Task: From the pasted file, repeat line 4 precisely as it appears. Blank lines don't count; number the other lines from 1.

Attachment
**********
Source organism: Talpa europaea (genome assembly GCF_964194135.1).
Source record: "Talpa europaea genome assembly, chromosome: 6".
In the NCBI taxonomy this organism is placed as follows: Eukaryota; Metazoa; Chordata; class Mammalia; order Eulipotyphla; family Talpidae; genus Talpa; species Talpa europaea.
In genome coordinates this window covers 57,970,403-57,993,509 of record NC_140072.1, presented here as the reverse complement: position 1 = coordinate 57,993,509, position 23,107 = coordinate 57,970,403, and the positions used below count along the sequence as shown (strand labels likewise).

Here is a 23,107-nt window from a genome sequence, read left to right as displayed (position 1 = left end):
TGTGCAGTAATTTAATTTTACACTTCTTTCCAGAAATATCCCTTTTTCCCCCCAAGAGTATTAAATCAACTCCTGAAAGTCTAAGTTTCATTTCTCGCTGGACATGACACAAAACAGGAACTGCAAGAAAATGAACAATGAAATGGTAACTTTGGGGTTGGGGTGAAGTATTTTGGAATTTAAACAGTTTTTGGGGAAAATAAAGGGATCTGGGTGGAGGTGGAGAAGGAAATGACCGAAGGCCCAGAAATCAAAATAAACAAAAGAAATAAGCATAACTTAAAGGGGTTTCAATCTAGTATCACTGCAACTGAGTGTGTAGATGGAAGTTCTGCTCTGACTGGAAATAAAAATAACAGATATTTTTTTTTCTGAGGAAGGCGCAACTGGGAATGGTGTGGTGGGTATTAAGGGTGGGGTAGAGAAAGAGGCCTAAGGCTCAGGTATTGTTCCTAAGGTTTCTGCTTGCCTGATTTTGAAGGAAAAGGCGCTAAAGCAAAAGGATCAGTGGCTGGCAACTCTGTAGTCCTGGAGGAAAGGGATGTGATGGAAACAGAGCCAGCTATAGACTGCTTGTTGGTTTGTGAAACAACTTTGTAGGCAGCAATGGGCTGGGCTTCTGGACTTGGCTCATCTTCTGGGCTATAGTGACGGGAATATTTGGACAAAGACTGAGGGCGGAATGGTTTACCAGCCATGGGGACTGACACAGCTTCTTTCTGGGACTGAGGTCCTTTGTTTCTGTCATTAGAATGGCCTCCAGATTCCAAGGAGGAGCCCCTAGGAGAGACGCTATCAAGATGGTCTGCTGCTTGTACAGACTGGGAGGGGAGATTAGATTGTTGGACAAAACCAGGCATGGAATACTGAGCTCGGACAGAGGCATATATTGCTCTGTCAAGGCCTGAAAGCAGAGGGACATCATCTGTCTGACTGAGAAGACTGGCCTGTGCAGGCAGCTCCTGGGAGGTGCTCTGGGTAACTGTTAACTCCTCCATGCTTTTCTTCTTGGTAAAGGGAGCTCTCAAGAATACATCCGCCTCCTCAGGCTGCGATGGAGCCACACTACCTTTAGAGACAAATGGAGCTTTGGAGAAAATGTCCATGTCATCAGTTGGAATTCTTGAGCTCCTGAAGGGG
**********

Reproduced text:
In genome coordinates this window covers 57,970,403-57,993,509 of record NC_140072.1, presented here as the reverse complement: position 1 = coordinate 57,993,509, position 23,107 = coordinate 57,970,403, and the positions used below count along the sequence as shown (strand labels likewise).